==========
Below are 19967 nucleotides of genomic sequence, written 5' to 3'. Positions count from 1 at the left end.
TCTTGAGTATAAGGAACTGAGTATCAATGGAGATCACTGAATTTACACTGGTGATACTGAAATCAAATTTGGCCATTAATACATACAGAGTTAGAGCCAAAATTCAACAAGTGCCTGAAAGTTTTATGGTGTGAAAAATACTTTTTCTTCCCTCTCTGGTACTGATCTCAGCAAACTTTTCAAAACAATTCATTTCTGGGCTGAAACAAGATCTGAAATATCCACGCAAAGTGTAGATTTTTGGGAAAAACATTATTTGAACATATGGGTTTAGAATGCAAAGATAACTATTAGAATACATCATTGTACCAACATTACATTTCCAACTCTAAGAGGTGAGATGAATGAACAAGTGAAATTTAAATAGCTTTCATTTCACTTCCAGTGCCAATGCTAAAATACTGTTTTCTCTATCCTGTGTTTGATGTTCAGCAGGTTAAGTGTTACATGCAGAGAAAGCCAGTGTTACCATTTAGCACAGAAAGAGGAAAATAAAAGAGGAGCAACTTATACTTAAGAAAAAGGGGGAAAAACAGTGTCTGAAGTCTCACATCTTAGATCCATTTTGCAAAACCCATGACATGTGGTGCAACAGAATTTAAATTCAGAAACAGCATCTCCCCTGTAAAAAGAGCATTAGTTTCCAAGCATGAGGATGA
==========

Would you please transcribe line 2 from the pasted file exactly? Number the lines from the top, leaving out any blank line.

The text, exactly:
TCTTGAGTATAAGGAACTGAGTATCAATGGAGATCACTGAATTTACACTGGTGATACTGAAATCAAATTTGGCCATTAATACATACAGAGTTAGAGCCAAAATTCAACAAGTGCCTGAAAGTTTTATGGTGTGAAAAATACTTTTTCTTCCCTCTCTGGTACTGATCTCAGCAAACTTTTCAAAACAATTCATTTCTGGGCTGAAACAAGATCTGAAATATCCACGCAAAGTGTAGATTTTTGGGAAAAACATTATTTGAACATATGGGTTTAGAATGCAAAGATAACTATTAGAATACATCATTGTACCAACATTACATTTCCAACTCTAAGAGGTGAGATGAATGAACAAGTGAAATTTAAATAGCTTTCATTTCACTTCCAGTGCCAATGCTAAAATACTGTTTTCTCTATCCTGTGTTTGATGTTCAGCAGGTTAAGTGTTACATGCAGAGAAAGCCAGTGTTACCATTTAGCACAGAAAGAGGAAAATAAAAGAGGAGCAACTTATACTTAAGAAAAAGGGGGAAAAACAGTGTCTGAAGTCTCACATCTTAGATCCATTTTGCAAAACCCATGACATGTGGTGCAACAGAATTTAAATTCAGAAACAGCATCTCCCCTGTAAAAAGAGCATTAGTTTCCAAGCATGAGGATGA